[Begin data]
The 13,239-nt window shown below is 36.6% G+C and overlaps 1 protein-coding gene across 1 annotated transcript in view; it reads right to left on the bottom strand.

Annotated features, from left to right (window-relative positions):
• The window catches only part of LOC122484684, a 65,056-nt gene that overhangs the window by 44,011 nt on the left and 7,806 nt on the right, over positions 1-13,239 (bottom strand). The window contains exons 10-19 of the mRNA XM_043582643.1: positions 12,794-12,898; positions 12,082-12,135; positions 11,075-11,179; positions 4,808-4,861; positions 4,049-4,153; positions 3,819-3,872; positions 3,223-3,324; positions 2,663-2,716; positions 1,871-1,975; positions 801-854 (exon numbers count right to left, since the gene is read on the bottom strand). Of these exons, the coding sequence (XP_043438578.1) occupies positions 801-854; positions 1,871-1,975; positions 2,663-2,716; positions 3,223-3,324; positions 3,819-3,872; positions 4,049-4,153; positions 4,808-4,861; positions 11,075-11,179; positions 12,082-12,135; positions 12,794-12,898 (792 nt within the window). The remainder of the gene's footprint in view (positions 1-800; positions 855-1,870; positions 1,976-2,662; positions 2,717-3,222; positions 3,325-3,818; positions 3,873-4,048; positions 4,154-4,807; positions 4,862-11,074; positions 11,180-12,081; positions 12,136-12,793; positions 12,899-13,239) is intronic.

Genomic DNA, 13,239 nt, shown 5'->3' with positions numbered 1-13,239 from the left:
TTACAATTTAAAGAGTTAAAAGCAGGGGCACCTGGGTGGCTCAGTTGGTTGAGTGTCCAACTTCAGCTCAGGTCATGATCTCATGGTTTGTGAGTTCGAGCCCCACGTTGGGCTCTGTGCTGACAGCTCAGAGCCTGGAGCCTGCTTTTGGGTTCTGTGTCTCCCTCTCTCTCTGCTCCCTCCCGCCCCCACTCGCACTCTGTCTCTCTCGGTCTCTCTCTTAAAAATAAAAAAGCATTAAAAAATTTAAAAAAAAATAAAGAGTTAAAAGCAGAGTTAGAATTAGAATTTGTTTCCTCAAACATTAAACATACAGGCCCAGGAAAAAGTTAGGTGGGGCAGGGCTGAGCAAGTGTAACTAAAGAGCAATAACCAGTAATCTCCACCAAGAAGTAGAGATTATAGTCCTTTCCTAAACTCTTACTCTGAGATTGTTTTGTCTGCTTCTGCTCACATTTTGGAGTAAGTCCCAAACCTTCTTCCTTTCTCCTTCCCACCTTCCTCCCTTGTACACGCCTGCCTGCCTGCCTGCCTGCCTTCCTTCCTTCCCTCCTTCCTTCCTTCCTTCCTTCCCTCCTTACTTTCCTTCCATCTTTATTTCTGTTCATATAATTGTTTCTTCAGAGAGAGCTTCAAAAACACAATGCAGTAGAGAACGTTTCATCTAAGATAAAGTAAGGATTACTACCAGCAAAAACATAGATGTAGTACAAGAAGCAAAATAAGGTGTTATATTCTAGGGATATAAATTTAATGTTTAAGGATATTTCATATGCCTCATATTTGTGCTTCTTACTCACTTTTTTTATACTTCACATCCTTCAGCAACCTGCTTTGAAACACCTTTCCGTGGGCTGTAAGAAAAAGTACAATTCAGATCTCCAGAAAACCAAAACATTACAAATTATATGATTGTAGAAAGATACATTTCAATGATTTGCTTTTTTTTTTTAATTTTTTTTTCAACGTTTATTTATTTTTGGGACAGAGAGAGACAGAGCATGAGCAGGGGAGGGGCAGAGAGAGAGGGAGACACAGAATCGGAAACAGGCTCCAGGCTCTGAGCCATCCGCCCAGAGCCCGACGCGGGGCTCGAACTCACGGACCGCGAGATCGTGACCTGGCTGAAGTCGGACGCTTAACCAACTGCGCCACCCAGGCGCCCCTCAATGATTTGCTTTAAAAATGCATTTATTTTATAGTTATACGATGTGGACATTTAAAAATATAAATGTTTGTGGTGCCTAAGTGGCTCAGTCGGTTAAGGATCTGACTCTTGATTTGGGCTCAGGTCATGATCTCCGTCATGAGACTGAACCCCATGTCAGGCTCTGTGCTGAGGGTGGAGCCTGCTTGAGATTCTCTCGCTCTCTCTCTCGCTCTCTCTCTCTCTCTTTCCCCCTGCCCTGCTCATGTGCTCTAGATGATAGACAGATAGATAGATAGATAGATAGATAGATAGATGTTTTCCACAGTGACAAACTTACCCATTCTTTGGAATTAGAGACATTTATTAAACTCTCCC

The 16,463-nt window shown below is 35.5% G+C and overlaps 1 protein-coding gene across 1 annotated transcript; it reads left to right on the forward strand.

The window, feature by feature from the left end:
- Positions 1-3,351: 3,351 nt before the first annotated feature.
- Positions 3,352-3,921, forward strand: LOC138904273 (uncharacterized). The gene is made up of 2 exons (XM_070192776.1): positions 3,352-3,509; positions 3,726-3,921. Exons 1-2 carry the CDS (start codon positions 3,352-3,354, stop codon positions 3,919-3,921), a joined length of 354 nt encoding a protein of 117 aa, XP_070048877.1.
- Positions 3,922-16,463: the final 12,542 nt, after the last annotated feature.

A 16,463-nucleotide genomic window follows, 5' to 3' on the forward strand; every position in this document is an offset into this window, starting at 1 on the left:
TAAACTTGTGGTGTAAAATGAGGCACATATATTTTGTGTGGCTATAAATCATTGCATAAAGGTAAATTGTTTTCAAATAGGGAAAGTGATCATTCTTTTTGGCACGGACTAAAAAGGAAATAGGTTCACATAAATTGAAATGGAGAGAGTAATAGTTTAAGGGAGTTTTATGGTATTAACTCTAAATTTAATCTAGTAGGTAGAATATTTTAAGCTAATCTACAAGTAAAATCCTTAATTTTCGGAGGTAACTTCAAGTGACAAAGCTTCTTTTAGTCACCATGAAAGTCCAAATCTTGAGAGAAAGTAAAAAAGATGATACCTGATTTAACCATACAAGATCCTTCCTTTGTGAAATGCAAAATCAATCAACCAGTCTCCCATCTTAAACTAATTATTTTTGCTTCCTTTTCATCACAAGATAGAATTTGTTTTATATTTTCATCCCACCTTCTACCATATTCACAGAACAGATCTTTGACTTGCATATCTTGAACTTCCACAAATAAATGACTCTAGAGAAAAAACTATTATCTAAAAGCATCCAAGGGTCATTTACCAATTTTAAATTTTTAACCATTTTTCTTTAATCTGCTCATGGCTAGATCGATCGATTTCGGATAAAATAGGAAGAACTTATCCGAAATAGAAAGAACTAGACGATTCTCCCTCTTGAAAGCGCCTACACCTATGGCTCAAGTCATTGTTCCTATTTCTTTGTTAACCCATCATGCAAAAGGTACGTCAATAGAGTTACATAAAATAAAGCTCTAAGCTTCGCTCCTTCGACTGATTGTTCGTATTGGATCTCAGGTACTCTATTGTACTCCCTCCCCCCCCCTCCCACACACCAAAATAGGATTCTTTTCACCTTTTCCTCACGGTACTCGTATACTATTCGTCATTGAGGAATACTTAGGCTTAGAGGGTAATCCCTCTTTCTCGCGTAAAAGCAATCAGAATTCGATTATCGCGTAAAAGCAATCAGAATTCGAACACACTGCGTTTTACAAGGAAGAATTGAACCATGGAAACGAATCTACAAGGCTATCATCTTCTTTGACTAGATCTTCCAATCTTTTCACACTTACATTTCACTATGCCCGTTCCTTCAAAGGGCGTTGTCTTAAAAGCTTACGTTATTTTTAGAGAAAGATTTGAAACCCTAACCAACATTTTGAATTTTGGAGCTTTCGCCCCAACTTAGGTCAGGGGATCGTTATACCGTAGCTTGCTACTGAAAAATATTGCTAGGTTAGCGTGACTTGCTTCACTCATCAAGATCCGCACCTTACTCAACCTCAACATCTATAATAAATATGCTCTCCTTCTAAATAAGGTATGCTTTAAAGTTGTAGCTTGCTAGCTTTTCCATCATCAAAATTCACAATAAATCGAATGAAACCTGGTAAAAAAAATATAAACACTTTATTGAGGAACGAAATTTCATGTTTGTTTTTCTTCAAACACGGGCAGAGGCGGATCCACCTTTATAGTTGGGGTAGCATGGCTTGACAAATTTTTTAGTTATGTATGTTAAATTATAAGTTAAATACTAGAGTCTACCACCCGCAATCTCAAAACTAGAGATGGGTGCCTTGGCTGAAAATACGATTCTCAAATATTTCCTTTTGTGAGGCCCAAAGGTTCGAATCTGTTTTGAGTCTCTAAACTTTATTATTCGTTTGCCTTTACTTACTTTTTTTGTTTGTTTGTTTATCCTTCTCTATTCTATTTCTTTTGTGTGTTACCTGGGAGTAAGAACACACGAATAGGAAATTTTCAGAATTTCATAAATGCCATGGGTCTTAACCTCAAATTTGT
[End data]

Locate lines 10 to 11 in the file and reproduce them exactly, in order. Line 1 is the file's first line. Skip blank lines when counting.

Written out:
- Positions 3,922-16,463: the final 12,542 nt, after the last annotated feature.

A 16,463-nucleotide genomic window follows, 5' to 3' on the forward strand; every position in this document is an offset into this window, starting at 1 on the left: